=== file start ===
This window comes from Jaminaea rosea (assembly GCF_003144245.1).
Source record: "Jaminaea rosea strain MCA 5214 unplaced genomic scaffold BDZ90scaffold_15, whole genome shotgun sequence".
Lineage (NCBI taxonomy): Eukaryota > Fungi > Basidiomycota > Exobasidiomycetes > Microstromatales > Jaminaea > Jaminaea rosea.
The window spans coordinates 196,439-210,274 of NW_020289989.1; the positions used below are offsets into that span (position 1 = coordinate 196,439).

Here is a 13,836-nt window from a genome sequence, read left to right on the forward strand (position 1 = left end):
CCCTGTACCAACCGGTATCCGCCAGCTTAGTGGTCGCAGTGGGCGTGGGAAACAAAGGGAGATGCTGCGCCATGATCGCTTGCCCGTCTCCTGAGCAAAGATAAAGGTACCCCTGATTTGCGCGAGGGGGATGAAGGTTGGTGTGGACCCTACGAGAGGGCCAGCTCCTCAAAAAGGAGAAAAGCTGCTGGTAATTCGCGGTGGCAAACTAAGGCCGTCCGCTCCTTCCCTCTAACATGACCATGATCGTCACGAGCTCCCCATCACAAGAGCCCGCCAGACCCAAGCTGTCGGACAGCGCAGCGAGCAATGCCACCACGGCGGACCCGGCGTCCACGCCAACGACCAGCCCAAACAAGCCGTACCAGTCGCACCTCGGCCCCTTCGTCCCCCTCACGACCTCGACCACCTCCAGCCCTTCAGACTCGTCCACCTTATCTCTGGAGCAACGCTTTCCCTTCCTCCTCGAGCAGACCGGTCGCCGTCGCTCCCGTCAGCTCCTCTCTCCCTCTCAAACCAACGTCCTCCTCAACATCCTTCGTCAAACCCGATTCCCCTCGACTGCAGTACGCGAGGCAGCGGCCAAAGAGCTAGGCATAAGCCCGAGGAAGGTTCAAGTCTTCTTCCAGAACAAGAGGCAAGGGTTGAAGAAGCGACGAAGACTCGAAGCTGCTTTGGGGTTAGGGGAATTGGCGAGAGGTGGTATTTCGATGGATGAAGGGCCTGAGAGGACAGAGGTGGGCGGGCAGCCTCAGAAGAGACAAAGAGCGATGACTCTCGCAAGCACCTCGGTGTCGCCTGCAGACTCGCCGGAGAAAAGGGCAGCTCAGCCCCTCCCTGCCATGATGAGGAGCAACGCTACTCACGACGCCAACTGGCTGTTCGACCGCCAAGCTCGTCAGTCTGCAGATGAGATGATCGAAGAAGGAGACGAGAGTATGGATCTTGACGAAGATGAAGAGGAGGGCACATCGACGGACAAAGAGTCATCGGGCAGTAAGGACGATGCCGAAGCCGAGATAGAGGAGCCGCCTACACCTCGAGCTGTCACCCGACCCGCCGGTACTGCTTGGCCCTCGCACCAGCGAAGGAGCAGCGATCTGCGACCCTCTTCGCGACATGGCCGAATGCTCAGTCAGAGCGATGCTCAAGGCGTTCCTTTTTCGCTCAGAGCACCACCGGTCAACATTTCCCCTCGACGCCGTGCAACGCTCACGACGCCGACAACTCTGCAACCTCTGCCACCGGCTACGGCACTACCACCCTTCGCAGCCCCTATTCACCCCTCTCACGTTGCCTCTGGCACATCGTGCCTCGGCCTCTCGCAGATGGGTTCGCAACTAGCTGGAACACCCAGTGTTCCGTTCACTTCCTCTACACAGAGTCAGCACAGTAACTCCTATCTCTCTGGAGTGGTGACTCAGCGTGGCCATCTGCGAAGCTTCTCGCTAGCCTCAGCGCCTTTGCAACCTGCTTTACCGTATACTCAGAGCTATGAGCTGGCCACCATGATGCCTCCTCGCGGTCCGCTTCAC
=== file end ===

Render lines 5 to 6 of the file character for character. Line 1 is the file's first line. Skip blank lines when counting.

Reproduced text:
Here is a 13,836-nt window from a genome sequence, read left to right on the forward strand (position 1 = left end):
CCCTGTACCAACCGGTATCCGCCAGCTTAGTGGTCGCAGTGGGCGTGGGAAACAAAGGGAGATGCTGCGCCATGATCGCTTGCCCGTCTCCTGAGCAAAGATAAAGGTACCCCTGATTTGCGCGAGGGGGATGAAGGTTGGTGTGGACCCTACGAGAGGGCCAGCTCCTCAAAAAGGAGAAAAGCTGCTGGTAATTCGCGGTGGCAAACTAAGGCCGTCCGCTCCTTCCCTCTAACATGACCATGATCGTCACGAGCTCCCCATCACAAGAGCCCGCCAGACCCAAGCTGTCGGACAGCGCAGCGAGCAATGCCACCACGGCGGACCCGGCGTCCACGCCAACGACCAGCCCAAACAAGCCGTACCAGTCGCACCTCGGCCCCTTCGTCCCCCTCACGACCTCGACCACCTCCAGCCCTTCAGACTCGTCCACCTTATCTCTGGAGCAACGCTTTCCCTTCCTCCTCGAGCAGACCGGTCGCCGTCGCTCCCGTCAGCTCCTCTCTCCCTCTCAAACCAACGTCCTCCTCAACATCCTTCGTCAAACCCGATTCCCCTCGACTGCAGTACGCGAGGCAGCGGCCAAAGAGCTAGGCATAAGCCCGAGGAAGGTTCAAGTCTTCTTCCAGAACAAGAGGCAAGGGTTGAAGAAGCGACGAAGACTCGAAGCTGCTTTGGGGTTAGGGGAATTGGCGAGAGGTGGTATTTCGATGGATGAAGGGCCTGAGAGGACAGAGGTGGGCGGGCAGCCTCAGAAGAGACAAAGAGCGATGACTCTCGCAAGCACCTCGGTGTCGCCTGCAGACTCGCCGGAGAAAAGGGCAGCTCAGCCCCTCCCTGCCATGATGAGGAGCAACGCTACTCACGACGCCAACTGGCTGTTCGACCGCCAAGCTCGTCAGTCTGCAGATGAGATGATCGAAGAAGGAGACGAGAGTATGGATCTTGACGAAGATGAAGAGGAGGGCACATCGACGGACAAAGAGTCATCGGGCAGTAAGGACGATGCCGAAGCCGAGATAGAGGAGCCGCCTACACCTCGAGCTGTCACCCGACCCGCCGGTACTGCTTGGCCCTCGCACCAGCGAAGGAGCAGCGATCTGCGACCCTCTTCGCGACATGGCCGAATGCTCAGTCAGAGCGATGCTCAAGGCGTTCCTTTTTCGCTCAGAGCACCACCGGTCAACATTTCCCCTCGACGCCGTGCAACGCTCACGACGCCGACAACTCTGCAACCTCTGCCACCGGCTACGGCACTACCACCCTTCGCAGCCCCTATTCACCCCTCTCACGTTGCCTCTGGCACATCGTGCCTCGGCCTCTCGCAGATGGGTTCGCAACTAGCTGGAACACCCAGTGTTCCGTTCACTTCCTCTACACAGAGTCAGCACAGTAACTCCTATCTCTCTGGAGTGGTGACTCAGCGTGGCCATCTGCGAAGCTTCTCGCTAGCCTCAGCGCCTTTGCAACCTGCTTTACCGTATACTCAGAGCTATGAGCTGGCCACCATGATGCCTCCTCGCGGTCCGCTTCAC